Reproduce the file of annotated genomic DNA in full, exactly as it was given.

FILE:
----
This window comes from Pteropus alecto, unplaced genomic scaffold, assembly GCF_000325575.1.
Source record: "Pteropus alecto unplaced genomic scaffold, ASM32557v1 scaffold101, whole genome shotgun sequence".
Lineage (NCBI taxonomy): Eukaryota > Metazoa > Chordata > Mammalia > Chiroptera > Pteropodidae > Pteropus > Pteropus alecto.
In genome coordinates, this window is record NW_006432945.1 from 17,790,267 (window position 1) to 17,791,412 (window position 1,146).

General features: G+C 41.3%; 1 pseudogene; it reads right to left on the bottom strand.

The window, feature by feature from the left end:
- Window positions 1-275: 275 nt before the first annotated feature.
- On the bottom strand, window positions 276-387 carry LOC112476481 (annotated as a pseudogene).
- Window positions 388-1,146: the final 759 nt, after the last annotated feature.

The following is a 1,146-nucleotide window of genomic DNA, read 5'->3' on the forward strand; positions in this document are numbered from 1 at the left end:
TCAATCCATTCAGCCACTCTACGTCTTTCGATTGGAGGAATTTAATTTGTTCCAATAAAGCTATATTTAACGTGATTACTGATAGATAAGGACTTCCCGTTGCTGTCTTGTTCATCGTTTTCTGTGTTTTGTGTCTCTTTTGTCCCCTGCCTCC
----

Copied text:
This window comes from Pteropus alecto, unplaced genomic scaffold, assembly GCF_000325575.1.
Source record: "Pteropus alecto unplaced genomic scaffold, ASM32557v1 scaffold101, whole genome shotgun sequence".
Lineage (NCBI taxonomy): Eukaryota > Metazoa > Chordata > Mammalia > Chiroptera > Pteropodidae > Pteropus > Pteropus alecto.
In genome coordinates, this window is record NW_006432945.1 from 17,790,267 (window position 1) to 17,791,412 (window position 1,146).

General features: G+C 41.3%; 1 pseudogene; it reads right to left on the bottom strand.

The window, feature by feature from the left end:
- Window positions 1-275: 275 nt before the first annotated feature.
- On the bottom strand, window positions 276-387 carry LOC112476481 (annotated as a pseudogene).
- Window positions 388-1,146: the final 759 nt, after the last annotated feature.

The following is a 1,146-nucleotide window of genomic DNA, read 5'->3' on the forward strand; positions in this document are numbered from 1 at the left end:
TCAATCCATTCAGCCACTCTACGTCTTTCGATTGGAGGAATTTAATTTGTTCCAATAAAGCTATATTTAACGTGATTACTGATAGATAAGGACTTCCCGTTGCTGTCTTGTTCATCGTTTTCTGTGTTTTGTGTCTCTTTTGTCCCCTGCCTCC